Tiny chickens. Laying eggs. In my brain. (In layman’s terms, I’ve got a stuffy nose.) So, my faithful readers, I must apologize for the frequency (or lack thereof) of my posts. You see, I keep having really interesting conversations with the most excellent people, resulting in really interesting thoughts, but they never feel finished enough to share with you, so they languish, untranslated and hopeless, in my head. But no more! I have resolved to put a stop to this intellectual hoarding, so from this day forth, I will be peppering your inboxes with a lot of half-baked but potentially intriguing ideas. Look forward to it.
We’ll be starting with a topic that I could yammer on about for ages: education. (This will likely be a regular feature–as captivating as Keeping Up With The Kardashians, I assure you.) Today’s target (for lack of a better word) is the International Baccalaureate programme, which I admire in many ways but am perpetually frustrated by in others. The idea is to create engaged, well-rounded “life-long learners” who will be equipped to make the world a more sustainable and peaceful place, and the IB Organisation has devised a curriculum it believes will do just that. It consists of 6 main subject areas (native language, foreign language, social science, natural science, mathematics, and the arts) which a student studies for 1-2 years and is evaluated in by means of an exam and internal assessments, a philosophy course (Theory of Knowledge, affectionately/derisively referred to as ToK), an Extended Essay (a bit like a thesis), and a quota of hours devoted to creativity, action, and service. Perfect recipe for a balanced student!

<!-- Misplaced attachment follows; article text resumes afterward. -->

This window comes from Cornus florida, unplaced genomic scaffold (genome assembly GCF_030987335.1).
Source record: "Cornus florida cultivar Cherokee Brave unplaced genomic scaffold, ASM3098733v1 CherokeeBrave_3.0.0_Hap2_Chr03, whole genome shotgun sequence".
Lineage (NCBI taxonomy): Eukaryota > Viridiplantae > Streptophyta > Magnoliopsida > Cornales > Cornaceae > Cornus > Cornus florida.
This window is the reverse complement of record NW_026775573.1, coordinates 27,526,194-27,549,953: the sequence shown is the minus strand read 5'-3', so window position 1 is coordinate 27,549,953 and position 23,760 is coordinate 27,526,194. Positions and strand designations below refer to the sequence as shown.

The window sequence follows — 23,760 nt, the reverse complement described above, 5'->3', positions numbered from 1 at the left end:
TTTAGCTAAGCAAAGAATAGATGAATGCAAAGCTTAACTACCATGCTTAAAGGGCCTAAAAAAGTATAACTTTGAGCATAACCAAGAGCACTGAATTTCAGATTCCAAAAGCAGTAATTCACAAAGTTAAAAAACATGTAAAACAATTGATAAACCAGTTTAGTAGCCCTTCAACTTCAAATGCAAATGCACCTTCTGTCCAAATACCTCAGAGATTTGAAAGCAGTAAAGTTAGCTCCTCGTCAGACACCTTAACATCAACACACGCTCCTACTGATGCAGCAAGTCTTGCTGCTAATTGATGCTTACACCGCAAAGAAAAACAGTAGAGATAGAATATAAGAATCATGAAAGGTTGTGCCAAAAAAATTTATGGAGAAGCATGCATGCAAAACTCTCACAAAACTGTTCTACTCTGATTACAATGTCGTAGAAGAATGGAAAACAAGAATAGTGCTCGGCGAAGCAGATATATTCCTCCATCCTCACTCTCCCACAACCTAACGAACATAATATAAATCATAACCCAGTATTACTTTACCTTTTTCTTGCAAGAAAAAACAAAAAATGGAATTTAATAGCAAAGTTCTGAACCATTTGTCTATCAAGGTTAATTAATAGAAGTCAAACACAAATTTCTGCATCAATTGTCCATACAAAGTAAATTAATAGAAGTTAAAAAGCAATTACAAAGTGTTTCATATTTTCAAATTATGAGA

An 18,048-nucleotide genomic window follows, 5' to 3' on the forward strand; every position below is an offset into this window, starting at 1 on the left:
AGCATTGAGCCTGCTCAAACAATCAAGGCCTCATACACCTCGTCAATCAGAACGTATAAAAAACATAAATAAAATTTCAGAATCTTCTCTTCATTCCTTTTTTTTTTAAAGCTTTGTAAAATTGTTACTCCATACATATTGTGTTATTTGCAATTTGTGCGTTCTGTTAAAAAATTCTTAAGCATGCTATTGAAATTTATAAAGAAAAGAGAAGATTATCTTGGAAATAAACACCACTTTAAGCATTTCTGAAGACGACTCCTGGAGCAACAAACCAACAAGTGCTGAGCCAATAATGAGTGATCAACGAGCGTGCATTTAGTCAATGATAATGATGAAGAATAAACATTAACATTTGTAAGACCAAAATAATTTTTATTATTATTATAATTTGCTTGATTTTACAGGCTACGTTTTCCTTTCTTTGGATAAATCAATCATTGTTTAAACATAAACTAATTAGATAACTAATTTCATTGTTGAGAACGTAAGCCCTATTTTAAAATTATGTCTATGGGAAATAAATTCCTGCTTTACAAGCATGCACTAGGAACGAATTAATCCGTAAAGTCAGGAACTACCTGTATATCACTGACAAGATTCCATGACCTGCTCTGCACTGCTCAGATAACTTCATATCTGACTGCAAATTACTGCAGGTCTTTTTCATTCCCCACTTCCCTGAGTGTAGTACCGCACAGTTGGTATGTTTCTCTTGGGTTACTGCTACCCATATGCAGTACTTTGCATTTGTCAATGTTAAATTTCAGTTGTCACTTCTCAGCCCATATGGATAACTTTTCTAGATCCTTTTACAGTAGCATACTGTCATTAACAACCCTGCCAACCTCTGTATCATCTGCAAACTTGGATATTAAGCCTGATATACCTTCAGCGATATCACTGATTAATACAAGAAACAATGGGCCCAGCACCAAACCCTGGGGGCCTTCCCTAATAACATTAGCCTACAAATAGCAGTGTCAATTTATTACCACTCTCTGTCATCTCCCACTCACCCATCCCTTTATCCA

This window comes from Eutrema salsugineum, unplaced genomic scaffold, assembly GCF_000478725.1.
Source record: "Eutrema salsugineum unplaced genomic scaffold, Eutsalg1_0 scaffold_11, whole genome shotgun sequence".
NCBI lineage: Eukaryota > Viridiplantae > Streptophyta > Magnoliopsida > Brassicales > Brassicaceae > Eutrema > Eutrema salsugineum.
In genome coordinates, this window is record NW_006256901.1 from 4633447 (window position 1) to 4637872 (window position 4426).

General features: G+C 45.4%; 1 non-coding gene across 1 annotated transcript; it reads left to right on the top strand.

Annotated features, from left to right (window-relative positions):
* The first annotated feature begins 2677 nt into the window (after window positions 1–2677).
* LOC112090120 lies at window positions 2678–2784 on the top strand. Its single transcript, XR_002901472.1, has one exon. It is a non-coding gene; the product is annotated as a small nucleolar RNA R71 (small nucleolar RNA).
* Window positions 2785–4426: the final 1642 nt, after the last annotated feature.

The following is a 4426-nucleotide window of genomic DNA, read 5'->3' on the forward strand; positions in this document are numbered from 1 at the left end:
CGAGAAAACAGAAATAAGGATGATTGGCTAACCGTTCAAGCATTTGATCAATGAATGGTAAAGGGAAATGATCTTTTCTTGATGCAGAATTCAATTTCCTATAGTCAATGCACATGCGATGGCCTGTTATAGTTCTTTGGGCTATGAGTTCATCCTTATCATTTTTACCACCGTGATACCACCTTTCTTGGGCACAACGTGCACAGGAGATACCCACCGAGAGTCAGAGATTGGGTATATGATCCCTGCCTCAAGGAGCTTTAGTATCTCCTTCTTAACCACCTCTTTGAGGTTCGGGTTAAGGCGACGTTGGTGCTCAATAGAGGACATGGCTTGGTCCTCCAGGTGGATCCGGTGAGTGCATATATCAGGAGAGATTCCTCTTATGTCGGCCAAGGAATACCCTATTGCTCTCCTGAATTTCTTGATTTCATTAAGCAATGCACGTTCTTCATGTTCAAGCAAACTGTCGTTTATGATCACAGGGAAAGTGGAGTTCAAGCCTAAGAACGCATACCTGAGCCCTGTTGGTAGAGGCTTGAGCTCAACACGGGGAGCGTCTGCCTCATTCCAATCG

Well, not quite. See, the thing is that students have the option of foregoing art in exchange for a second natural or social science. I completely understand that not everyone is artistically talented, but it’s really not fair to de-value art this way. Not everyone is predisposed to be successful in math, or science, or languages, either. I’ve personally been quite frustrated with this system, since I’m unhealthily enthusiastic about basically every other subject besides natural science (even Theory of Knowledge, which every other IB student I’ve met has despised). I’d be much happier doubling up on languages than dragging myself through a science course that doesn’t interest me at all, but the IB doesn’t cater to that sort of learner.
And this is where I get a bit conflicted. I’ve got this idea in my head that people should be well-rounded, and general ed requirements somehow allow people more freedom than if they were told to choose their own course load (we’ll be touching on this idea of boundaries as a path to liberation in a future post, I’m sure), but if asked to defend this view, I’d be speechless. Optimist that I am, I feel that students would be a lot more engaged in school if they found something in their courses that really lit them up mentally or seemed relevant, but there’s got to be value in structure and requirements. Right? Maybe? Thoughts?